It is possible to be too old for marriage, according to a new analysis put out by Nicholas H. Wolfinger, professor of Family and Consumer Studies and Adjunct Professor of Sociology at the University of Utah. He finds that past age 32, the odds of divorce increase by five percent per year. After adjusting for a variety of social and demographic differences between survey respondents Wolfinger finds that thirty-something marriage yields a higher divorce rate even after controlling for respondents’ sex, race, family structure of origin, age at the time of the survey, education, religious tradition, religious attendance, and sexual history, as well as the size of the metropolitan area that they live in.
Does the experience of staying unmarried well past the age of 30 somehow make people unfit for a lasting marriage? It’s possible to envision a scenario where this might be the case, particularly in the form of a complicated relationship history. If you’ve had many boyfriends or girlfriends, your exes might play havoc with your marriage. They may offer the temptation of adultery. If you’ve had children with one or more of your exes, there could be “baby mama drama.” Indeed, having multiple sexual partners prior to marriage significantly increases the chances of getting divorced. Be that as it may, the number of prior sexual partners NSFG respondents had does not explain the relationship between age at marriage and marital stability. This result suggests that the mere experience of waiting past your early thirties to get married—a so-called “direct effect”—cannot explain why thirty-something marriages now have higher divorce rates than do unions formed in the late twenties.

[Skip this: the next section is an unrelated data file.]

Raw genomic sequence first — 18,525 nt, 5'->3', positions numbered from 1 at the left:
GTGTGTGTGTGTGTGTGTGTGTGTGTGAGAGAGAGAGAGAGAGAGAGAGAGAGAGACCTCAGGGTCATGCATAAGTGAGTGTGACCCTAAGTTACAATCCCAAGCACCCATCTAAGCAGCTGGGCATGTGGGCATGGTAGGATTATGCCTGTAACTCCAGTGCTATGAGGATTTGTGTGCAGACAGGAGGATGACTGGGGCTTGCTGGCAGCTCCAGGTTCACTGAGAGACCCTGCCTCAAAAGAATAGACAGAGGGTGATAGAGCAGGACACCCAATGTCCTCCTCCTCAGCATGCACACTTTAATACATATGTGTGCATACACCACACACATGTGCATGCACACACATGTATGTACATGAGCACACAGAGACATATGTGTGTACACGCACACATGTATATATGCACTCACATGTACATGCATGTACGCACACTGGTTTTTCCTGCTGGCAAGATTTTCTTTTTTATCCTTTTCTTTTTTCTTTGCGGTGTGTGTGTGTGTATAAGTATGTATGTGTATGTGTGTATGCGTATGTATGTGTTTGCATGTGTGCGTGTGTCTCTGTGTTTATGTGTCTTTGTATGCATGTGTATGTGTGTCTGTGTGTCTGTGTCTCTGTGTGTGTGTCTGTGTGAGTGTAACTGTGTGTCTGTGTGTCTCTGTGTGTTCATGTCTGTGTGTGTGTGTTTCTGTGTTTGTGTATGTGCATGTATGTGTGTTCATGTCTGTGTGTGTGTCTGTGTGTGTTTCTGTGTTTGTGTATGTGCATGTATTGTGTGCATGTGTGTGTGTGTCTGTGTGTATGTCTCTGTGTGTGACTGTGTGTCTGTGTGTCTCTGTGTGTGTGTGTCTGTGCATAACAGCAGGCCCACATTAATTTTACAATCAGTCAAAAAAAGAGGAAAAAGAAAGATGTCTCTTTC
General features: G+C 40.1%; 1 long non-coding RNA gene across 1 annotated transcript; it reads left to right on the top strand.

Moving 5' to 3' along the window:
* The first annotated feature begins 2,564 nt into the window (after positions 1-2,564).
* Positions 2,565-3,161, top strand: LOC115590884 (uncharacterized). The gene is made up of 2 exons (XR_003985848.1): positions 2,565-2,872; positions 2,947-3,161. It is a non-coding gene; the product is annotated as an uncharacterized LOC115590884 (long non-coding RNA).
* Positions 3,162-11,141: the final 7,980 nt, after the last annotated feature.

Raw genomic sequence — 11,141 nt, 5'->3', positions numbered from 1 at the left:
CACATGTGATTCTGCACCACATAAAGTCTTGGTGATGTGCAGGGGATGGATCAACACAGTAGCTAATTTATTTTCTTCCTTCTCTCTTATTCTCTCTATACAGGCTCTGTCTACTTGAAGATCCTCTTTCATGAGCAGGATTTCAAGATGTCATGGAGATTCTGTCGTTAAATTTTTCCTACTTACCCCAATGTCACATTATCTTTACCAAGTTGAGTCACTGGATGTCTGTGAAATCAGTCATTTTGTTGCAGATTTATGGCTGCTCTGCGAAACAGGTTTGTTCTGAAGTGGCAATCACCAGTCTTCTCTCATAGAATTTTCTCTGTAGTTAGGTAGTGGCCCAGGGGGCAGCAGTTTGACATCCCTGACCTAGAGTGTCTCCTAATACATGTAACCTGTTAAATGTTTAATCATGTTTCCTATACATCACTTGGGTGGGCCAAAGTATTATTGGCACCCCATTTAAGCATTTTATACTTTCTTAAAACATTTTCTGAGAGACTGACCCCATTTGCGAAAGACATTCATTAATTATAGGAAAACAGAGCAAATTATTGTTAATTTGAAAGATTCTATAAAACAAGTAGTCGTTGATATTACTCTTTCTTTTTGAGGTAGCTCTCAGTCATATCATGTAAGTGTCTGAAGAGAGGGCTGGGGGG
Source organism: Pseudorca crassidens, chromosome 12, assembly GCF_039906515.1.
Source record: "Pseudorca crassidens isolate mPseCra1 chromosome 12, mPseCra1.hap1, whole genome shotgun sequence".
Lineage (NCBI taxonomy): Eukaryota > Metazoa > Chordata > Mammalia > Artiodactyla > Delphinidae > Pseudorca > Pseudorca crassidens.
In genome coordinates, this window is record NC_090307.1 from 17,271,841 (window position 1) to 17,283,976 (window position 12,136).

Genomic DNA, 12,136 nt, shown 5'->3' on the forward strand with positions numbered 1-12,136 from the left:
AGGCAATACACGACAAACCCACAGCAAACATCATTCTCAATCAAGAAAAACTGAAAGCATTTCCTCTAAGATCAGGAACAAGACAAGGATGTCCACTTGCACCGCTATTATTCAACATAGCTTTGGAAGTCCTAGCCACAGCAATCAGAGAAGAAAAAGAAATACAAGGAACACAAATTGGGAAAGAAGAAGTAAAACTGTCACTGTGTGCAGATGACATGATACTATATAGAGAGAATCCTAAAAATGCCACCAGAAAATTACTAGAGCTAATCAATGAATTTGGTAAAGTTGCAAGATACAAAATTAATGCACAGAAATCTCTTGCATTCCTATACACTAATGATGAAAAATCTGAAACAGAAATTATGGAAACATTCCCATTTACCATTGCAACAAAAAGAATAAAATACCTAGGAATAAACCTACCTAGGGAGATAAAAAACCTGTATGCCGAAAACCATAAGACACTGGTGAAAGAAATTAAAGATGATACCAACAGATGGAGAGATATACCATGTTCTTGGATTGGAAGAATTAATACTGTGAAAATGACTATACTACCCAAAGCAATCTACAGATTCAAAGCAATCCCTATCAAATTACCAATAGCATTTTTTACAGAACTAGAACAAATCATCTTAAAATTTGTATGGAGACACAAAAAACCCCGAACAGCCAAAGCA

Instead, my money is on a selection effect: the kinds of people who wait till their thirties to get married may be the kinds of people who aren’t predisposed toward doing well in their marriages. For instance, some people seem to be congenitally cantankerous. Such people naturally have trouble with interpersonal relationships. Consequently they delay marriage, often because they can’t find anyone willing to marry them. When they do tie the knot, their marriages are automatically at high risk for divorce. More generally, perhaps people who marry later face a pool of potential spouses that has been winnowed down to exclude the individuals most predisposed to succeed at matrimony.
Wolfinger breaks his findings down by age in a chart (see below), making it clear that optimal age to get married falls sometime between ages 20-29.
Read more: The Perfect Weight for Marriage
Author: Lilac Blue
Lilac Blue is writes about femininity, love and family in a world that has been drastically altered by industrialization, secularism, misandry and misogyny.